Solved: Gift of Equity and Capital Gains tax
Sign Up

Why sign in to the Community?

  • Submit a question
  • Check your notifications
or and start working on your taxes
Announcements
TurboTax has you covered during Covid. Get the latest second stimulus info here.
cancel
Showing results for 
Search instead for 
Did you mean: 
Level 1

Gift of Equity and Capital Gains tax

My parents are selling their house (no mortgage) to my cousin. He has rented for 2 years with rent to own option. Agreed price was $115K and he's paid down to $107K. 

Based on this info, does anyone know if they will have any capital gains tax from the sale? Or do I need to provide more info to determine.

1 Best answer

Accepted Solutions
Level 15

Gift of Equity and Capital Gains tax


@teg2k wrote:

Market value = $110,000

Bought for $24000 (in 1977)

Formal rental agreement, declare income

Lived there 41 years

Cousin has rented for 2 years this August - will not be 3 years

Thanks so much for any insight!


Since the home is being sold at (or slightly above) market value, the concept of a gift of equity doesn't enter into it.

 

Your parents will owe recapture of depreciation but no other capital gains tax.

 

When your parents put the home in service, they should have claimed depreciation.  The basis of depreciation is their cost basis, or FMV at the time, whichever is lower.

 

Their cost basis is the price they paid in 1977, plus the cost of any permanent improvements or upgrades (which I forgot to ask about), such as a new furnace, new roof, or other remodeling.  Let's assume that there were $10,000 of improvements so their cost basis in 2017 was $34000.

 

They were entitled to claim depreciation over 27.5 years during the rental, so about $1236 per year.  (They will need to provide exact numbers.)  When selling, they must pay tax on depreciation they previously deducted or could have deducted as a rental expense.

 

Then, if they owned the home at least 2 years (yes) and lived in it for at least 2 years (yes) ending not more than 3 years before the sale (yes), then the first $500,000 of capital gains is excluded from income.

 

The math works like this.

Original cost basis minus depreciation = 34,000 - (1236 x 2 years) = 31,528.

Selling price $115,000.

Capital gains = $83,472.

The first $2472 of capital gains is depreciation recapture, it is taxed as ordinary income with a maximum tax rate of 25%. 

The remaining $81,000 of capital gains is covered by the homeowner exclusion and is non-taxable. 

*Answers are correct to the best of my ability at the time of posting but do not constitute legal or tax advice.*

View solution in original post

3 Replies
Level 15

Gift of Equity and Capital Gains tax

More information is needed.  What is the actual market value and what did they pay when they bought it?  Also, are they treating this as a formal rental and declaring the income on schedule E, or is it an informal family thing.  How long did your parents live in the home as their main home and will it be more than 3 years (1095 days to be precise) from the day they moved out to the day they will close the sale with the cousin?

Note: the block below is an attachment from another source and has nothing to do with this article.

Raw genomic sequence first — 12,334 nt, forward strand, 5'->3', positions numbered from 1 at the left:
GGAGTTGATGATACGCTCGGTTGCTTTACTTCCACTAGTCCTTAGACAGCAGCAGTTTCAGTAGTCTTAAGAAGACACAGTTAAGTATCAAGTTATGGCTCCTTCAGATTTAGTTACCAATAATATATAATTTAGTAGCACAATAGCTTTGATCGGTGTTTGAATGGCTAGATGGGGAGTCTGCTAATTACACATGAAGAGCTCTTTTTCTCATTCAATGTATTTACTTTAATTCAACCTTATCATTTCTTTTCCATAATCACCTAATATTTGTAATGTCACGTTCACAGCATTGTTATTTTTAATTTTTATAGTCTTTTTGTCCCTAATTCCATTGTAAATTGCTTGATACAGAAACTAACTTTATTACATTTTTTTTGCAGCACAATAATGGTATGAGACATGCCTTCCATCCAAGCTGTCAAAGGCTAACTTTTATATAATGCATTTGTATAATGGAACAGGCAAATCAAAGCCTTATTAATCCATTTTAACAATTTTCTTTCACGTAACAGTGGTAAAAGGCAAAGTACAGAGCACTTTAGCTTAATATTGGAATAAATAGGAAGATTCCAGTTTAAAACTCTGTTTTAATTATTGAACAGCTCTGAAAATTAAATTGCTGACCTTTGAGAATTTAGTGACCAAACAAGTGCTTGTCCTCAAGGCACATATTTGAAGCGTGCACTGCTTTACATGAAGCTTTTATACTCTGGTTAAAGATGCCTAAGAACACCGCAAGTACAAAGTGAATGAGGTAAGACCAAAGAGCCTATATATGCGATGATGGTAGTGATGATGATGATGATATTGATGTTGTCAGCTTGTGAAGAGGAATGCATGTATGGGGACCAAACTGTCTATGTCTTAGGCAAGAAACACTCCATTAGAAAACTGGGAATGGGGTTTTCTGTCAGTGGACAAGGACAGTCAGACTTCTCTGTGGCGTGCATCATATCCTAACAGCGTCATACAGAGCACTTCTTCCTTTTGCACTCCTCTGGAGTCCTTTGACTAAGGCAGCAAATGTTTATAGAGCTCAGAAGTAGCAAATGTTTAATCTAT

*Answers are correct to the best of my ability at the time of posting but do not constitute legal or tax advice.*
Level 1

Gift of Equity and Capital Gains tax

Market value = $110,000

Bought for $24000 (in 1977)

Formal rental agreement, declare income

Lived there 41 years

Cousin has rented for 2 years this August - will not be 3 years

Thanks so much for any insight!

Level 15

Gift of Equity and Capital Gains tax


@teg2k wrote:

Market value = $110,000

Bought for $24000 (in 1977)

Formal rental agreement, declare income

Lived there 41 years

Cousin has rented for 2 years this August - will not be 3 years

Thanks so much for any insight!


Since the home is being sold at (or slightly above) market value, the concept of a gift of equity doesn't enter into it.

 

Your parents will owe recapture of depreciation but no other capital gains tax.

 

When your parents put the home in service, they should have claimed depreciation.  The basis of depreciation is their cost basis, or FMV at the time, whichever is lower.

 

Their cost basis is the price they paid in 1977, plus the cost of any permanent improvements or upgrades (which I forgot to ask about), such as a new furnace, new roof, or other remodeling.  Let's assume that there were $10,000 of improvements so their cost basis in 2017 was $34000.

 

They were entitled to claim depreciation over 27.5 years during the rental, so about $1236 per year.  (They will need to provide exact numbers.)  When selling, they must pay tax on depreciation they previously deducted or could have deducted as a rental expense.

 

Then, if they owned the home at least 2 years (yes) and lived in it for at least 2 years (yes) ending not more than 3 years before the sale (yes), then the first $500,000 of capital gains is excluded from income.

 

The math works like this.

Original cost basis minus depreciation = 34,000 - (1236 x 2 years) = 31,528.

Selling price $115,000.

Capital gains = $83,472.

The first $2472 of capital gains is depreciation recapture, it is taxed as ordinary income with a maximum tax rate of 25%. 

The remaining $81,000 of capital gains is covered by the homeowner exclusion and is non-taxable. 

*Answers are correct to the best of my ability at the time of posting but do not constitute legal or tax advice.*

View solution in original post

Dynamic Ads
v
Privacy Settings